How A 20% TCS On Overseas Credit Card Payments Affects You — BQ Explains

BQ Prime answers some frequently asked questions on a higher TCS on international credit card spends.

<div class="paragraphs"><p>Photo by <a href=";utm_medium=referral&amp;utm_content=creditCopyText">Patrick Tomasso</a> on <a href=";utm_medium=referral&amp;utm_content=creditCopyText">Unsplash</a></p></div>
Photo by Patrick Tomasso on Unsplash

It's the last day of your journey through your favourite European destination and you're just checking out of your very expensive hotel room. At the checkout counter, the hotel staff hands you the bill and it is just within the credit limit left on your card. Think twice before swiping that card though.

From July 1, credit card spends toward international merchants will attract a 20% tax collected at source, according to a government notification. International payments made through credit cards will be covered under the liberalised remittance scheme. This means that such payments will be counted within the $250,000 foreign spending limit for resident Indians.

BQ Prime answers some frequently asked questions on how these charges will apply on your payments.

How Does This Increase The Cost Of A Transaction?

This will include both spending done while overseas, or paying for foreign good or services using a credit card. For example, if you spend $100 on a meal while in New York City, or buy a carpet online from Turkey — all of these spends will now attract a 20% TCS.

Is This Applicable For All Use Cases? 

All credit card payments to a merchant abroad, except of health and education, will attract the tax. In case of health, any foreign spends up to Rs 7 lakh does not attract any additional tax. Once the user crosses that threshold, the tax collected at source is set at 5%.

In case of education, where spends worth over Rs 7 lakh are coming through an education loan, the TCS is set at 0.5%. For those spending more than Rs 7 lakh on education through their own means, and not a loan, the TCS is set at 5%.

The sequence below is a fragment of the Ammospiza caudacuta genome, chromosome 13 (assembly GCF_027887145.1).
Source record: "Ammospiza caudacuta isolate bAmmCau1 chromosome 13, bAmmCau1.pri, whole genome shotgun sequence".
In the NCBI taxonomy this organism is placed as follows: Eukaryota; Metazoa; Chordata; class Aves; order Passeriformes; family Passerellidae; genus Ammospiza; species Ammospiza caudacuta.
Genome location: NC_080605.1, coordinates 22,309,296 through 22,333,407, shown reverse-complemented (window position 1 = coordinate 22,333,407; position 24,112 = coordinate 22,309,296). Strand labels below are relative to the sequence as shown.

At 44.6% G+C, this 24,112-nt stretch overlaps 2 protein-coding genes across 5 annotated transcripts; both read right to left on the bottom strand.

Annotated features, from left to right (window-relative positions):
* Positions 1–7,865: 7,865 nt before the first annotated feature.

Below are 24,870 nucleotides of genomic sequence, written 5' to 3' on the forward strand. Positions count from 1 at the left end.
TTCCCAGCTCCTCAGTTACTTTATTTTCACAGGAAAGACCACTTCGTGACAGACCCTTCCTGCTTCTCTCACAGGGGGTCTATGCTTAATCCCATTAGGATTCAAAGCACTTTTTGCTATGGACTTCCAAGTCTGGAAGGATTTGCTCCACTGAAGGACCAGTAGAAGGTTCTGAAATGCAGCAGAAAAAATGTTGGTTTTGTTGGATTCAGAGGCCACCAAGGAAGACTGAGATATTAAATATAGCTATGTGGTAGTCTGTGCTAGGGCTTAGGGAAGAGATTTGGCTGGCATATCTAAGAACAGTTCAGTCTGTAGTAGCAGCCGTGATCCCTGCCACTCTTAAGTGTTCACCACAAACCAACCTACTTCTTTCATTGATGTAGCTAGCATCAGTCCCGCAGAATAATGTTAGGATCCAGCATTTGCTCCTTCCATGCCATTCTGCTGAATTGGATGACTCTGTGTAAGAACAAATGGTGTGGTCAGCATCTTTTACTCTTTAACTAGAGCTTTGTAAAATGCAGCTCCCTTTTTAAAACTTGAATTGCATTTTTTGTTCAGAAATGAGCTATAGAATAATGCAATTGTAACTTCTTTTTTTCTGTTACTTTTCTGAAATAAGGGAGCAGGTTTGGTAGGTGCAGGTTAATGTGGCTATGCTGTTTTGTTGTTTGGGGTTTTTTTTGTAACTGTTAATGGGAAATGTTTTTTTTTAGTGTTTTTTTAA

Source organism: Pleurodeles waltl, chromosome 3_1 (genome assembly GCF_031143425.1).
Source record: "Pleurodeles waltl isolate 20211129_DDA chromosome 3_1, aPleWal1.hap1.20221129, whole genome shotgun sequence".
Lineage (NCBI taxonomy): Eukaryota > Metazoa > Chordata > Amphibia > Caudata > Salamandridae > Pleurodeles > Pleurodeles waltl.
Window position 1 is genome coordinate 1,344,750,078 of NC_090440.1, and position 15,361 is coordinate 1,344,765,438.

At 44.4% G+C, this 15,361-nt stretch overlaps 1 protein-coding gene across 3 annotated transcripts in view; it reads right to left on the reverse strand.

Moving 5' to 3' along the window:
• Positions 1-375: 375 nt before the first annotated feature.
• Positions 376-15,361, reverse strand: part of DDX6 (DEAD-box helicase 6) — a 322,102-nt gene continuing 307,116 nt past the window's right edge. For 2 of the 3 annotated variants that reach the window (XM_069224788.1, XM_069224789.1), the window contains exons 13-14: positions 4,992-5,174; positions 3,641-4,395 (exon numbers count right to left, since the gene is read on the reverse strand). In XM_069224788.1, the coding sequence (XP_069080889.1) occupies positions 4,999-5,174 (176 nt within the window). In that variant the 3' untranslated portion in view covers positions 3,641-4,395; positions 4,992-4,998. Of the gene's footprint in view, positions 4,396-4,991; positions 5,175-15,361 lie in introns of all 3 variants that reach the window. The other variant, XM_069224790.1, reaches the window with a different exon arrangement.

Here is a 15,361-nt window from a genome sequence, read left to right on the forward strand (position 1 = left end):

Corporate Credit Cards Exempt From 20% TCS On International Payments

Who Will This Impact The Most?  

The change will have the biggest impact on high-value customers, who actively use their credit cards when travelling overseas, and it will also impact people who make international payments for global goods and services using credit cards.

So spending while buying your coffee and baguettes will attract the charge. Similarly, you buying the electronic newspaper from an international publisher will attract 20% tax collected at source.  

Who Will Deduct The Tax?

The tax will be deducted by the bank which has issued the credit card. The bank will consequently pass on the tax to the government. 

Can Customers Claim Refunds For The TCS On Credit Cards? 

Yes, a tax paying customer can claim these taxes for a refund.

Why Was This Necessary?

Instances have come to notice where the LRS payments are disproportionately high when compared to the disclosed incomes, according to a clarification issued by the government. Primary impact of these norms will only come on investment in assets such as real estate, bonds, stocks outside India by high net worth individuals and tour travel packages or gifts to non-residents.